7th Circuit: Insurer has no obligation to ambulance fleet service after fatal crash

An ambulance that crashed into a car and killed its driver was not covered under an insurance policy, the 7th Circuit Court of Appeals ruled Thursday. As a result, the insurer had no obligation to either the ambulance service or its employee.

At the time of the accident, Markel Insurance Company insured United Emergency Medical Services’ fleet of ambulances. But the ambulance that crashed – referred to as Ford #4497 – was not listed on the policy.

Before the accident, confusion about adding the ambulance to the policy took place in an email exchange between United administrative director Steven Pavek and Jack Rosen with Insurance Service Center, who served as Markel’s agent. Pavek had emailed Rosen, requesting to add Ford #4497 back onto the policy and that a different ambulance be removed, but Pavek never followed up on the request.

Months later, Ford #4497 crashed into a vehicle driven by Chester Stofko, who eventually died from injuries sustained in the collision. At that point, the ambulance had never been formally added back to the policy. Eventually, United’s owner found a copy of Pavek’s email and forward it to Rosen, who claimed it was the first time he had seen it.

Lillian Rau, as personal representative of Stofko’s estate, filed a lawsuit in state court against United and the ambulance’s driver to recover damages. She argued that it was nevertheless covered by the policy because before the crash, United sent Rosen an email requesting that the vehicle be added to the policy.

The U.S. District Court for the Northern District of Indiana found that Markel had no duty to defend or indemnify United or the driver with respect to Rau’s suit. It also denied both Rau’s and United’s cross-motions for summary judgment against Markel.

Rau’s appeal focused primarily on United’s email to Center, arguing that despite Rosen’s denial, Center actually received the email but failed to forward it to Markel. But in affirming the district court, the 7th Circuit noted that the cases cited by Rau were not based in Indiana Law and were otherwise distinguishable.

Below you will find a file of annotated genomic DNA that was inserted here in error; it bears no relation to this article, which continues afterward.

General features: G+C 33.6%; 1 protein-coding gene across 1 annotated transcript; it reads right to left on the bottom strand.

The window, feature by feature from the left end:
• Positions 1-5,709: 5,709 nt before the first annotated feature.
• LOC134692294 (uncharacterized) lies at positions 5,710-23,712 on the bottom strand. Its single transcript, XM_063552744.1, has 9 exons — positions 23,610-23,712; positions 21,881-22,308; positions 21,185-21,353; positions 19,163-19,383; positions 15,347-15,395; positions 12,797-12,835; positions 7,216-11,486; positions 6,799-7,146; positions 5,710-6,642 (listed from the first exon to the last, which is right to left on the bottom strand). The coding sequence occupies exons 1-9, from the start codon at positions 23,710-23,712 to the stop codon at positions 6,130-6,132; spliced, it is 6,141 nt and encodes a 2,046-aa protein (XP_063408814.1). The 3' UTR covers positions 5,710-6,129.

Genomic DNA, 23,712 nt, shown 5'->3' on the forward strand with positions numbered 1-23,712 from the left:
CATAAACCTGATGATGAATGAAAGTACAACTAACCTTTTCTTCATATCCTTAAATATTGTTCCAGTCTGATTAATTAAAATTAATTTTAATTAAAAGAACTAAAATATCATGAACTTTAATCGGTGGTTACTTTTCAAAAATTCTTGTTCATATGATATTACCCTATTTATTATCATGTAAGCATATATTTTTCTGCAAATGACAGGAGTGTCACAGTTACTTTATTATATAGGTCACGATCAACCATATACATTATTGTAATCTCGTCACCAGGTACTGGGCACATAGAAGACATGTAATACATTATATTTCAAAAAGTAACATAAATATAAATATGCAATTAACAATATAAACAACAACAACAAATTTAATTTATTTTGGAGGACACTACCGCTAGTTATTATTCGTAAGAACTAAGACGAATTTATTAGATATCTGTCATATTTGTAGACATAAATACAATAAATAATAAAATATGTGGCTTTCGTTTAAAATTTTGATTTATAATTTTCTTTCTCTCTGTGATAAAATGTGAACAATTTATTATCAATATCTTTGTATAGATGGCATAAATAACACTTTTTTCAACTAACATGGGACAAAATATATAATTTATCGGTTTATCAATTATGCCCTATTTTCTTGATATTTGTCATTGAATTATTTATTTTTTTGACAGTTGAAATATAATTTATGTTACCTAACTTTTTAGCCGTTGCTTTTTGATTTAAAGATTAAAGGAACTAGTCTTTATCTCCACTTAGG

“Here, unlike in (State Farm Mut. Auto. Ins. Co. v. Oss, 127 Ill. App. 3d 119 (1984)), Center in no way assured United that Ford #4497 was covered. Moreover, as the district court pointed out, the holding in Oss was dictated by the existence of an oral contract. The contract in this case is the Policy, which required more than notice before a change takes effect: Markel also had to approve any such change. It is undisputed that Markel did not approve the addition of Ford #4497,” Chief Judge Diane Wood wrote for the 7th Circuit.

“Based on (Wille v. Farmers Equitable Ins. Co., 89 Ill. App. 2d 377 (1967)), Rau argues that Markel should be responsible for Center’s failure to forward the requested change in the March 30 email. Wille is distinguishable, however, because no one gave United assurances that Markel accepted the change. Moreover, in Wille, there was again no written contract,” the 7th Circuit wrote.

Regardless of whether the contested email was sent or received, the 7th Circuit concluded that it was undisputed that neither Center nor Markel accepted or responded to United’s request to reinstate coverage for Ford #4497. Thus, Markel did not endorse any such change to the policy and the ambulance was not covered.

Additionally, it rejected Rau’s argument that Markel should be estopped from denying coverage for Ford #4497 as a matter of public safety, noting that it would not hear the issue for the first time on appeal.

Lastly, the 7th Circuit found Rau’s argument that equity requires coverage for Ford #4497 as not persuasive, finding that Markel’s amenability to past changes did not mean that it was estopped from rejecting amendment requests, among other factors.

The case is Markel Insurance Company v. Lillian Rau, 19-2433.

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